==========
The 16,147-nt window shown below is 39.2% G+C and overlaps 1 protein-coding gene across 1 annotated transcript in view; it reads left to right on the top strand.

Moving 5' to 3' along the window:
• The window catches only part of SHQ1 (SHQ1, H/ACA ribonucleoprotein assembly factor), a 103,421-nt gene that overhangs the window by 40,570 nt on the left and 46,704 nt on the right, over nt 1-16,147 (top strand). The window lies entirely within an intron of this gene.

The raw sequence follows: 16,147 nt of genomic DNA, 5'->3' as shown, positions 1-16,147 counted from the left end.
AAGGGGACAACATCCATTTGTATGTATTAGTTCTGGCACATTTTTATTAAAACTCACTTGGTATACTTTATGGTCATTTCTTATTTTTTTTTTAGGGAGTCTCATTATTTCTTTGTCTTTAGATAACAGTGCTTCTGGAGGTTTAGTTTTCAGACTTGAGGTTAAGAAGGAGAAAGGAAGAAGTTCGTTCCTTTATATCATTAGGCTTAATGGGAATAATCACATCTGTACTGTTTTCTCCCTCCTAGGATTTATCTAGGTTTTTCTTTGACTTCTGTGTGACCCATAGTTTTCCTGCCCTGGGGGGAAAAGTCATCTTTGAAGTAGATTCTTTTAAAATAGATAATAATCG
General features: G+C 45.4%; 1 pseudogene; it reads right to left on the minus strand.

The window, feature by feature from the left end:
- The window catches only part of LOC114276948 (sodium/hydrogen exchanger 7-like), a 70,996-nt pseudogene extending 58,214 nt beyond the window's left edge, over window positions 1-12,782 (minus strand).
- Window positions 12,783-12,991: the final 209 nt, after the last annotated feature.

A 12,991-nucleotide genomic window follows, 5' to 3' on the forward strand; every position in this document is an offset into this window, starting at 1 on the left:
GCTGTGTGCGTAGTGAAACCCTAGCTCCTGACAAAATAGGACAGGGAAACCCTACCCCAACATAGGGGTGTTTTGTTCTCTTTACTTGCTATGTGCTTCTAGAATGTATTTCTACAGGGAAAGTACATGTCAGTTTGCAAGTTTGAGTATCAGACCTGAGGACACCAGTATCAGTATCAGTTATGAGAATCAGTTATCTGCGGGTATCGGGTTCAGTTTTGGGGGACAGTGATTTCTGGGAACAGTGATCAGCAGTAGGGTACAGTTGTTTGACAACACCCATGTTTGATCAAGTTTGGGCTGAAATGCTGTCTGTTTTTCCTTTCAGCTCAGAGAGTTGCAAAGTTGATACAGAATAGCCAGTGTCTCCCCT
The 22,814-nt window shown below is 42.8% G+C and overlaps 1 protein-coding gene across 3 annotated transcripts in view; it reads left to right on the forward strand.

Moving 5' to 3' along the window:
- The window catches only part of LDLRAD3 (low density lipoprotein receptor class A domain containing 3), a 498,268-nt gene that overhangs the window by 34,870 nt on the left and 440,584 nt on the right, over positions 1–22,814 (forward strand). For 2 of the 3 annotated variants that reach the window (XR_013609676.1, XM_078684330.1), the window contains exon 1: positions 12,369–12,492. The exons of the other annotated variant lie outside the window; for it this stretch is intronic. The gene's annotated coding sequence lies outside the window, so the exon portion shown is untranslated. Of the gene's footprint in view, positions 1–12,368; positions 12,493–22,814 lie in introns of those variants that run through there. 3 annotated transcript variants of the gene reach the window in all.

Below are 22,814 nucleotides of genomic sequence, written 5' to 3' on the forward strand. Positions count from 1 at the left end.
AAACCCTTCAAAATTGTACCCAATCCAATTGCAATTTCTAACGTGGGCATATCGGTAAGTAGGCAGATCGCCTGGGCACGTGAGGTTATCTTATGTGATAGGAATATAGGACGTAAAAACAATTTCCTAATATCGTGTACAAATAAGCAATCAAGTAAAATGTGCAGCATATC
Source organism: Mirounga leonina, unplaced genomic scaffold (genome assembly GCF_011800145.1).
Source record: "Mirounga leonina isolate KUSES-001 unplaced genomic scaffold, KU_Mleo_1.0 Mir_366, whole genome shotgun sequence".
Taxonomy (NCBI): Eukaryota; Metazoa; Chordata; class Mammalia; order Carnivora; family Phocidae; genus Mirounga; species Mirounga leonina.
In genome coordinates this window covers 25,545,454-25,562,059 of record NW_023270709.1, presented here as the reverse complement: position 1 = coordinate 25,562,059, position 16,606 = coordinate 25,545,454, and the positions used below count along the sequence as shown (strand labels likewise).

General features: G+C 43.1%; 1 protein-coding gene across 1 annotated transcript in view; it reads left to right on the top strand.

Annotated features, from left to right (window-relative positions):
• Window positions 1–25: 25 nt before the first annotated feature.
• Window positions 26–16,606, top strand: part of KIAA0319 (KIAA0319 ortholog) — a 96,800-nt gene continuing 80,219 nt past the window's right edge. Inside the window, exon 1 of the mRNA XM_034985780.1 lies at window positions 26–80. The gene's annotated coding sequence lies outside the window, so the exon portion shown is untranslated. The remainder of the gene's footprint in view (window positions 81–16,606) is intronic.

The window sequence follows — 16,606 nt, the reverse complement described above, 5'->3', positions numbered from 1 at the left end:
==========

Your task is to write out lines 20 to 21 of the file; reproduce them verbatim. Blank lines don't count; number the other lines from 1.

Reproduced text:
In genome coordinates this window covers 25,545,454-25,562,059 of record NW_023270709.1, presented here as the reverse complement: position 1 = coordinate 25,562,059, position 16,606 = coordinate 25,545,454, and the positions used below count along the sequence as shown (strand labels likewise).

General features: G+C 43.1%; 1 protein-coding gene across 1 annotated transcript in view; it reads left to right on the top strand.